Apple didn’t do what I expected. Yet I still expect them to.
I can either stick around spinning my wheels until then or use my time productively.
Without this blog, I will have time …
As everyone’s anticipation to own an iPad increases, I’ve discovered that some Mac owners have never dipped into the ePub eBook pool.
This post is a brief guide to building a library of DRM-free and legally-free ePub eBooks.
This has never been a question in my mind so I’m really shocked to see posts around wondering if the ePub eBooks sold through the iBookstore will have DRM.
Of course they will!
That’s what I surmise from a list of iPhone OS 3.2 SDK features listed over at Engadget.
Included dictionaries: Apple Dictionary, New Oxford American Dictionary, Oxford American Writer’s Thesaurus, Shogakukan Daijisen, Shogakukan Progressive English-Japanese Japanese-English Dictionary, and Shogakukan Ruigo Reikai Jiten (may also be used for a Dictionary app perhaps?)
I understand the need for a dictionary for Pages. That’s necessary for spellcheck.
But with a dictionary baked in the OS anyway, adding dictionary word lookup to iBooks wouldn’t be a difficult thing.
Models of the Sony Reader with dictionary word lookup use New Oxford American Dictionary and Oxford Dictionary of English.
The Kindle uses The New Oxford American Dictionary.
The Barnes & Noble Nook uses Merriam-Webster’s Collegiate Dictionary.
Much richer text API including low-level access to font data and highlevel support for drawing formatted text
I don’t know if that will help eCrap ePub any. I suspect it’s more for a future use.
This is the most difficult post I’ve ever had to write.
Steve Jobs hates ePub. He hates eBooks.
How can anyone with his refined sense of taste not hate them?
They’re an abomination. A tasteless — and incompetent — techie committee solution to electronic books.
Seriously, can any of you see Apple creating ePub? (If you can, leave now. You don’t know Jobs or Apple.)
And iBooks? iBooks?!!!?
From the company that gave us the delightful CoverFlow …
… we now get shelves?!
Sherlock Holmes would call this a two or even three pipe problem.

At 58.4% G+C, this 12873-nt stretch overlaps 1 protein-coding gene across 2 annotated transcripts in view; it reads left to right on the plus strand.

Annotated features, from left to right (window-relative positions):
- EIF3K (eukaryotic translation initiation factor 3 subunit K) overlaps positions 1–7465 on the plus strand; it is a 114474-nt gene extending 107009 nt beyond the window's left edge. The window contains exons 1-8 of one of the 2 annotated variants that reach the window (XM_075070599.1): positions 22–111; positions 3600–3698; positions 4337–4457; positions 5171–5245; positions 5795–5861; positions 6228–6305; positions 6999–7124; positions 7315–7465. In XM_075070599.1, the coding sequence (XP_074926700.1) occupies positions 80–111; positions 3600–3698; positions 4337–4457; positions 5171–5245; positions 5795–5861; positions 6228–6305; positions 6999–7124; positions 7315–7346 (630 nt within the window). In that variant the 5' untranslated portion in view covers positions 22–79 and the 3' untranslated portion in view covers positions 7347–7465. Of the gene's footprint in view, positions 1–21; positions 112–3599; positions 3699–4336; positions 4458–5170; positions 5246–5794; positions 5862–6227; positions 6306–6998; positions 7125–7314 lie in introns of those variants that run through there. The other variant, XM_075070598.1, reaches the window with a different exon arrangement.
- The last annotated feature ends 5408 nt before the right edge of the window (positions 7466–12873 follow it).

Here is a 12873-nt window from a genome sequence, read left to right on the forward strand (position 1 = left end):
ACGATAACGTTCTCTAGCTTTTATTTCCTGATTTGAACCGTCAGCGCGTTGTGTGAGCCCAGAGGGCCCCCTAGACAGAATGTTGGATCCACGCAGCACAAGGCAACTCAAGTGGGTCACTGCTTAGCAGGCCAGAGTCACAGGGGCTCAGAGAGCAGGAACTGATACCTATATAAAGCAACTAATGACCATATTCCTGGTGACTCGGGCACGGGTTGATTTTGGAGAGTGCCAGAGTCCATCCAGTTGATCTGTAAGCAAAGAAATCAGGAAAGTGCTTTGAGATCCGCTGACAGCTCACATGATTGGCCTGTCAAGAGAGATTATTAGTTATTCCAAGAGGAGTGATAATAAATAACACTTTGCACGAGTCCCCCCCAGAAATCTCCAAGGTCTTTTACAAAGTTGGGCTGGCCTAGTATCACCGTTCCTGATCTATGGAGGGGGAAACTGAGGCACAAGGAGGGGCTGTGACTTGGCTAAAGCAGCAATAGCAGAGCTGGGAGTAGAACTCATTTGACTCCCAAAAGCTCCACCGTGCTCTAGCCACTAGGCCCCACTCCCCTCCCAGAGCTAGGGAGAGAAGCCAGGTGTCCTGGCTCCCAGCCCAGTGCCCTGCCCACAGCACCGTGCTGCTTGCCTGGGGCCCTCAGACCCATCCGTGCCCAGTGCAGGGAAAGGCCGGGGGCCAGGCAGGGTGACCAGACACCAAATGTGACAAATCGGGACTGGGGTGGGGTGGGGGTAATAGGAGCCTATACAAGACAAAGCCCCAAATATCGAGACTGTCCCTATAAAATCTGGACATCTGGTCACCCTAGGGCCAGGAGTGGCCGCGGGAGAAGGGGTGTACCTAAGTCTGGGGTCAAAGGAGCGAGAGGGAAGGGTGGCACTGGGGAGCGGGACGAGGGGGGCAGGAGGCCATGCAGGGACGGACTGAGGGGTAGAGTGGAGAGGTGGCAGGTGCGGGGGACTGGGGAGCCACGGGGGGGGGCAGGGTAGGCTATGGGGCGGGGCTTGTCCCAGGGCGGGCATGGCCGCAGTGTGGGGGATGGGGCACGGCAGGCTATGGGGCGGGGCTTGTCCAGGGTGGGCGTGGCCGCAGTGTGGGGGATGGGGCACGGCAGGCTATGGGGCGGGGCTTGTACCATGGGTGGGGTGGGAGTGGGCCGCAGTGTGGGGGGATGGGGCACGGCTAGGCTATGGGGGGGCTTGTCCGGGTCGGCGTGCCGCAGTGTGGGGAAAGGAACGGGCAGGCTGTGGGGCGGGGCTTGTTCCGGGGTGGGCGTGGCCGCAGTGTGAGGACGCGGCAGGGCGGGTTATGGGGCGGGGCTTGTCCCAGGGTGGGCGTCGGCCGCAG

I understand what Apple is doing with ePub. That bit is now all clear to me and I’ll post about that later.
But there are too many bits here I don’t understand at all.
The Stevenote video hasn’t been posted at Apple yet. I had to rely on a faulty live audio feed today that took up so much of this crap PC’s CPU that I couldn’t even monitor live blogs at the same time.
So, there are many gaps in my knowledge of what took place today.
But still, looking over Apple’s site, something is really bugging me.
This iPad isn’t finished. Something is missing. Something more is coming.
And there’s going to be another Apple event before this goes on sale.
I need to think about this. Another post tomorrow.
I’ve never seen this site before. Lots of very interesting stuff there — not just unknowns, but writers with recognizable names.
Congratulations, Team Aldiko!
Two Vital Issues ALL Tablets Makers Are Ignoring
First Pictures Of Aldiko Running On A 10-Inch Screen!
IDPF Screws Up ePub eBook Covers For Everyone!
Barnes & Noble Nook Vs. Archos 5 Internet Tablet: Round Two
Barnes & Noble Nook Gets Trashed By Archos 5 Internet Tablet
The Coming Android Mini-Tablet Flood
Syntron Android Mini-Tablet: 3G, 8.9″ Screen
Camangi Android Mini-Tablet: ePub Built-In
Android OS Aldiko ePub Display Challenge
eBook Use On The Archos 5 Internet Tablet
eBook Notes For Monday, October 5, 2009
The eBook Cover Scandal
ALL eInk Devices: BAD For eBooks!
They are very sly about that in this press release:
KOBO ANNOUNCES AVAILABILITY FOR TABLET COMPUTERS IN FEBRUARY 2010
Applications in Development for Windows 7, Android, and Additional Operating Systems
TORONTO, ON — January 22, 2010— With applications in development for Windows 7, Android and additional operating systems, Kobo, Inc. today announced that the service will be available for various tablet and slate computers in February 2010. Kobo (www.kobobooks.com) is a global eReading service that offers mobile applications on the iPhone, Android, Blackberry and Palm Pre, as well as support for netbooks and dedicated eReaders, like the Sony eReader. Kobo’s selection of popular books includes more than two million titles with content from major publishers including Random House, Harper Collins, Hachette, Simon & Schuster, Penguin and Harlequin.
“This announcement is in line with our mission to deliver the best eReading experience on any device,” said Michael Serbinis, Chief Executive Officer of Kobo. “2010 is proving to be the year of the tablet and we are working with major OEMs to ensure that Kobo apps are made available on those devices. Tablets give Kobo an opportunity to deliver eBooks, newspapers, and magazines to readers on yet another screen that is well equipped for reading.”
Free Kobo applications for tablet computers will be available beginning February 2010. Kobo’s applications will provide support for Windows 7, Android, and other key operating systems. Running on these platforms, Kobo will remain in sync across various devices, allowing users to read on their iPhone then switch to their tablet and continue where they left off.
Core to Kobo’s strategy is making eReading available everywhere and on any device, and the company believes the tablet platform is a significant new form factor for eReading. Kobo aggressively supports open standards like ePUB format, which gives readers the flexibility to read on any device.
Boldfaced red emphasis added by me.
Kobo is being aggressive here, pre-empting whatever publisher announcements happen on Wednesday. Barnes & Noble can’t be happy. Nor Amazon.
But Kobo customers will be.